Senior Women Web
Image: Women Dancing
Image: Woman with Suitcase
Image: Women with Bicycle
Image: Women Riveters
Image: Women Archers
Image: Woman Standing

Culture & Arts button
Relationships & Going Places button
Home & Shopping button
Money & Computing button
Health, Fitness & Style button
News & Issues button

Help  |  Site Map


Page Two of Broca's Aphasia

The night nurse switched on the light. Time to go down for my MRI. But what time? Where? How to get there? Christa had taken my watch, along with my keys and wallet, but there was a large clock on the wall, showing that it was almost five o’clock in the morning. I had only slept an hour or two.

A husky young man pushed a gurney into the room as the nurse disconnected my IV. Then I awkwardly slid myself onto the gurney for the ride down to the first floor. We arrived in the MRI suite, a chilly, humming place two floors below ground level with heavy metal doors, its walls plastered with high voltage warning signs. A cheerful young woman informed me that I was about to hear noises like I never heard before. She helped me move from the gurney to a long metal tray a bit like the ones they use to load the big shells into the eighteen inch guns of a battleship. She strapped me down tight, put plugs in both my ears and encased my head firmly in some kind of helmet. Then she gave me a little rubber squeeze bulb on the end of a wire.. “If you have any problems, just squeeze this bulb, and I’ll stop the scan.”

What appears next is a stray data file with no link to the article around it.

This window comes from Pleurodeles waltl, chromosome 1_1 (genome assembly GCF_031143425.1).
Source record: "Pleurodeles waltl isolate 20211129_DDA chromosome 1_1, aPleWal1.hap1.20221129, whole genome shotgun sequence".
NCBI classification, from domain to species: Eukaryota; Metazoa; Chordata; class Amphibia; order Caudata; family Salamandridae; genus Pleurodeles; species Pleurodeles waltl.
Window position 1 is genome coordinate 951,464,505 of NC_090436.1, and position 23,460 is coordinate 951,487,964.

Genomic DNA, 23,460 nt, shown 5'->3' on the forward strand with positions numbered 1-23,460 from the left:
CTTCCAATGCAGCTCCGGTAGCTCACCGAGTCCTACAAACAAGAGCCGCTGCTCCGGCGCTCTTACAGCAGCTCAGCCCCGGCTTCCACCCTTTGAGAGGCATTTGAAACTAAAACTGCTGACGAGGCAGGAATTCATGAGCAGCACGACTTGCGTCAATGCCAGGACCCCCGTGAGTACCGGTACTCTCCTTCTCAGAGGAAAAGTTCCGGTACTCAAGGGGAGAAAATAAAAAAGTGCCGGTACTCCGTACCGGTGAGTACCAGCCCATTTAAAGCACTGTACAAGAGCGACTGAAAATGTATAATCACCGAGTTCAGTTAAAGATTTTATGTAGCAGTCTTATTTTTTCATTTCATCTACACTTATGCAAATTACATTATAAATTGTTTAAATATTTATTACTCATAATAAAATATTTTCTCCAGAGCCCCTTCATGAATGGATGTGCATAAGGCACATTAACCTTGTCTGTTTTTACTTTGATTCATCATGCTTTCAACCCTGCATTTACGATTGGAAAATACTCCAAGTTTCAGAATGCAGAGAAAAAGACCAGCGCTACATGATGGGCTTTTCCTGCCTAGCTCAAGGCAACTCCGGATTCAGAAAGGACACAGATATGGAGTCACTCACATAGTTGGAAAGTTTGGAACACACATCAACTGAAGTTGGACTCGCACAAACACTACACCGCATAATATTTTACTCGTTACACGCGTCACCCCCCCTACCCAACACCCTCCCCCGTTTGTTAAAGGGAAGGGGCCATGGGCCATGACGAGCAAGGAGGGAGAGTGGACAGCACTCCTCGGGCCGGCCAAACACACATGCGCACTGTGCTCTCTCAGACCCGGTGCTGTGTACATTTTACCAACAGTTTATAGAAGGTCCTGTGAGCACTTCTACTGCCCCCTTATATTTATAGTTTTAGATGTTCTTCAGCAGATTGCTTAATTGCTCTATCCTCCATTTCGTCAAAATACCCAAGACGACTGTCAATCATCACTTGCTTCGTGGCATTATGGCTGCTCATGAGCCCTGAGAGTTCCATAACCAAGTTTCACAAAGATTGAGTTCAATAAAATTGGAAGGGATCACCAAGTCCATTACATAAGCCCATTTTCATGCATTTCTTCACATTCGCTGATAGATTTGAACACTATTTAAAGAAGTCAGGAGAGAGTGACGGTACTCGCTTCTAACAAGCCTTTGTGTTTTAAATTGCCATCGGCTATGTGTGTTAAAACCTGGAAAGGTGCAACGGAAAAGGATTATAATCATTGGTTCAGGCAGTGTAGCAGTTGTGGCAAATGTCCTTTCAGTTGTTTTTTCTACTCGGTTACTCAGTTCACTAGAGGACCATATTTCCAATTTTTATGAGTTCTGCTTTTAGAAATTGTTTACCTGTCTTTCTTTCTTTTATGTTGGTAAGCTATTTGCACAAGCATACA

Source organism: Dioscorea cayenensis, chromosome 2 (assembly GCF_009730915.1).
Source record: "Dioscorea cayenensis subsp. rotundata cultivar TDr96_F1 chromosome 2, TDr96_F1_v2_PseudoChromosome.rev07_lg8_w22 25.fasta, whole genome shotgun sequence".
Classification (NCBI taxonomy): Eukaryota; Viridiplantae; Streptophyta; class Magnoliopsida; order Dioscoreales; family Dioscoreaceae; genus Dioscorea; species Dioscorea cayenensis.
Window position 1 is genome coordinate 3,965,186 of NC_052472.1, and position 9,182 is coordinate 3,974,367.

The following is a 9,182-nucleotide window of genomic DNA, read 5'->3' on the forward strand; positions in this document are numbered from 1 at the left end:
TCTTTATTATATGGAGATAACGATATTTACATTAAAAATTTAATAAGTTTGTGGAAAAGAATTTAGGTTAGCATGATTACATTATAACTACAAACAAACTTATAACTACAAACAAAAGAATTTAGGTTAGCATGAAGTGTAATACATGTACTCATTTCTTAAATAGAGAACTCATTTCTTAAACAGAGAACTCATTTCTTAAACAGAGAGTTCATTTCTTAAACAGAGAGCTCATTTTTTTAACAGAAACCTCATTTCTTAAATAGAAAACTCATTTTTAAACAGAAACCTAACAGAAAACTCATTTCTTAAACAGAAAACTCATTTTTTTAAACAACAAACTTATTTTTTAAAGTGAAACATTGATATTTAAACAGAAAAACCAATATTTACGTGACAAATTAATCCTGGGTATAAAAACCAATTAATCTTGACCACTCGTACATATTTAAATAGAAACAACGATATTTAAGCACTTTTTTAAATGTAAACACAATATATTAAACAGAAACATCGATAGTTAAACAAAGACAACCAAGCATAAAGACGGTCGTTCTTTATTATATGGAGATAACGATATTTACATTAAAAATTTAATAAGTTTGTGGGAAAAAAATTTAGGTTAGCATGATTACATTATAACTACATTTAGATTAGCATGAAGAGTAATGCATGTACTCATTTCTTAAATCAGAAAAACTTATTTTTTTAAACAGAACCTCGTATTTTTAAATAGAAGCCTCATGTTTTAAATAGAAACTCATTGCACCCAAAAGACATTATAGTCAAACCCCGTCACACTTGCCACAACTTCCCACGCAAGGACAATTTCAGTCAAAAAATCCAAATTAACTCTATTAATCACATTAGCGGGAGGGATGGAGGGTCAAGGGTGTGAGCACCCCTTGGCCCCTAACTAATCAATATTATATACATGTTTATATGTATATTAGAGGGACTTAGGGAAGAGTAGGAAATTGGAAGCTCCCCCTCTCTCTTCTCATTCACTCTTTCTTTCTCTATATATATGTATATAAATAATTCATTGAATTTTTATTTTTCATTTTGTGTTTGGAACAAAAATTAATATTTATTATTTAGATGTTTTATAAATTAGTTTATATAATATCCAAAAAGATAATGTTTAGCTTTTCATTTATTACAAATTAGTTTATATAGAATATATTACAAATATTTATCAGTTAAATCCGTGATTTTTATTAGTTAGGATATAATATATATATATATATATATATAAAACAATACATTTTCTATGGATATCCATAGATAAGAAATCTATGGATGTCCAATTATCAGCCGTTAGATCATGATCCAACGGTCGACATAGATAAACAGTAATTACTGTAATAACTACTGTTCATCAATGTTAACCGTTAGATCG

For the next thirty minutes, in spite of the ear plugs, I was bombarded with bumps, grinds and various loud noises while my tray moved slowly in and out of a smooth white tunnel just large enough to hold my shivering body. I was afraid to squeeze the little bulb for fear that it would fire me out of the tunnel like the man fired from a cannon in the circus or eject me like the pilot of a jet fighter. I could just see the top of the woman’s head in a kind of rear-view mirror in my headgear. She was sitting inside a sound-proof control booth at a safe distance from the magnetic monster that held me in its clutches. Then, after the longest half hour of my long life, it was over, and I was gratefully on my way back to my room on the sixth floor.

My new day nurse, on whom I developed an instant crush, told me her name was Heather. She was tall and slender, graceful in her sneakers, micro-fiber slacks and sweater, with a ponytail and a little pair of granny glasses perched on her long, straight nose. I noticed the little diamond solitaire on the third finger of her left hand. I was definitely returning to my normal girl-watching mode, a good sign of health.